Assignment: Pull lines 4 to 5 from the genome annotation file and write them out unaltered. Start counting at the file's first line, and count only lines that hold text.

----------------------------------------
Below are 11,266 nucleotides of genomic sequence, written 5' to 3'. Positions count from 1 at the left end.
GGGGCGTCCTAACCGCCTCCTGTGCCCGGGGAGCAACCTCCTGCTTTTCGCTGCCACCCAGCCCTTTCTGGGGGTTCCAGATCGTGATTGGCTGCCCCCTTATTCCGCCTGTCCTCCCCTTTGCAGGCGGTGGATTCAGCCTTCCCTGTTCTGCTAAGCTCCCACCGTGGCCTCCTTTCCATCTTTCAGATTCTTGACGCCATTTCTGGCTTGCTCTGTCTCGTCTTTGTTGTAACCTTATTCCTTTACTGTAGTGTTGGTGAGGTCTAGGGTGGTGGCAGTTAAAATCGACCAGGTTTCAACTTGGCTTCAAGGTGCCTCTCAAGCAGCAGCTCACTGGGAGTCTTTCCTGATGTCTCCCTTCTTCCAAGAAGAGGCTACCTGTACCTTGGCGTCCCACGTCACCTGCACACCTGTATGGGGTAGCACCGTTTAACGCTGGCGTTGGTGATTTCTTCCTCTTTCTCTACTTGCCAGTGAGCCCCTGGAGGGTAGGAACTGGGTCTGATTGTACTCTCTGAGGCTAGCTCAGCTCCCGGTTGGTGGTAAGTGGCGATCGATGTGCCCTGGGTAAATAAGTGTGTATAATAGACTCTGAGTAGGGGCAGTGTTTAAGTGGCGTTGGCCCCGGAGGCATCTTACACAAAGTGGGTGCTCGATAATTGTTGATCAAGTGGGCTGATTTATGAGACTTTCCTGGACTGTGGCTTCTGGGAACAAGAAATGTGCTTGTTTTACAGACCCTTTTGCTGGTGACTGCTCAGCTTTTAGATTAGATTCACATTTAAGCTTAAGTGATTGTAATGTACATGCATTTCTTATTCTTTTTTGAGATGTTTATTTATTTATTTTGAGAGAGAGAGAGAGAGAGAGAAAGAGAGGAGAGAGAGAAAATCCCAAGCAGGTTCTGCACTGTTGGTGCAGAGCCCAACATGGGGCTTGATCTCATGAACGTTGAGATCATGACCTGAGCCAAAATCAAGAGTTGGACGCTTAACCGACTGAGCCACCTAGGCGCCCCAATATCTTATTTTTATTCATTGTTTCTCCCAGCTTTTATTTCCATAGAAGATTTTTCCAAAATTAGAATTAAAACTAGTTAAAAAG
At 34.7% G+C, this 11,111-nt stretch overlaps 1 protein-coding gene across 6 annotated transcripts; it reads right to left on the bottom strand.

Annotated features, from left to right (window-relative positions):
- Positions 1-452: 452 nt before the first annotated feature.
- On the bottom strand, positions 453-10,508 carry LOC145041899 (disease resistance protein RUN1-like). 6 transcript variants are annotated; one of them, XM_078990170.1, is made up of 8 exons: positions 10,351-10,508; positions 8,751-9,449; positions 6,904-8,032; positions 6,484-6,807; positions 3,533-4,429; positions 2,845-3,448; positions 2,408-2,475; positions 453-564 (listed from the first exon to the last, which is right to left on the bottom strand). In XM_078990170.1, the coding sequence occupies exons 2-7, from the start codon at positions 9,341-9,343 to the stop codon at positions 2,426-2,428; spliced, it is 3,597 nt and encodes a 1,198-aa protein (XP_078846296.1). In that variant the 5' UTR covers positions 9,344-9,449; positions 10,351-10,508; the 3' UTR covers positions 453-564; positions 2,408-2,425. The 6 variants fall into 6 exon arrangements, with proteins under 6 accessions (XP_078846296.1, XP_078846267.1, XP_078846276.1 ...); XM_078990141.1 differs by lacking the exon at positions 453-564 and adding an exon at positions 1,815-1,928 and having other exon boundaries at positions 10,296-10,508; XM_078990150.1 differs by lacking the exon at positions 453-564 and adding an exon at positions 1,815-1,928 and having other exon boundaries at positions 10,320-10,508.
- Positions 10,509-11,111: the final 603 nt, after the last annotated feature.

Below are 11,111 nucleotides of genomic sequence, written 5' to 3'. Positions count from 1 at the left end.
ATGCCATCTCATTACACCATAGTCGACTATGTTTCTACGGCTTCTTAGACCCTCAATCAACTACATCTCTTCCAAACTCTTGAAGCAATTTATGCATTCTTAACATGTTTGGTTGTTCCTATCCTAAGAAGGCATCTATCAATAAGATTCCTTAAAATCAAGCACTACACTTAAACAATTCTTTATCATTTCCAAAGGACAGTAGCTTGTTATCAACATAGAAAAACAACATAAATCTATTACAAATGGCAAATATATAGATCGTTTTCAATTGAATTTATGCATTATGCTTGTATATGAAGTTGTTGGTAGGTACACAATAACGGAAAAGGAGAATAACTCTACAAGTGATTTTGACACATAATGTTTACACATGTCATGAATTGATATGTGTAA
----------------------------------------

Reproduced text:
Annotated features, from left to right (window-relative positions):
- Positions 1-452: 452 nt before the first annotated feature.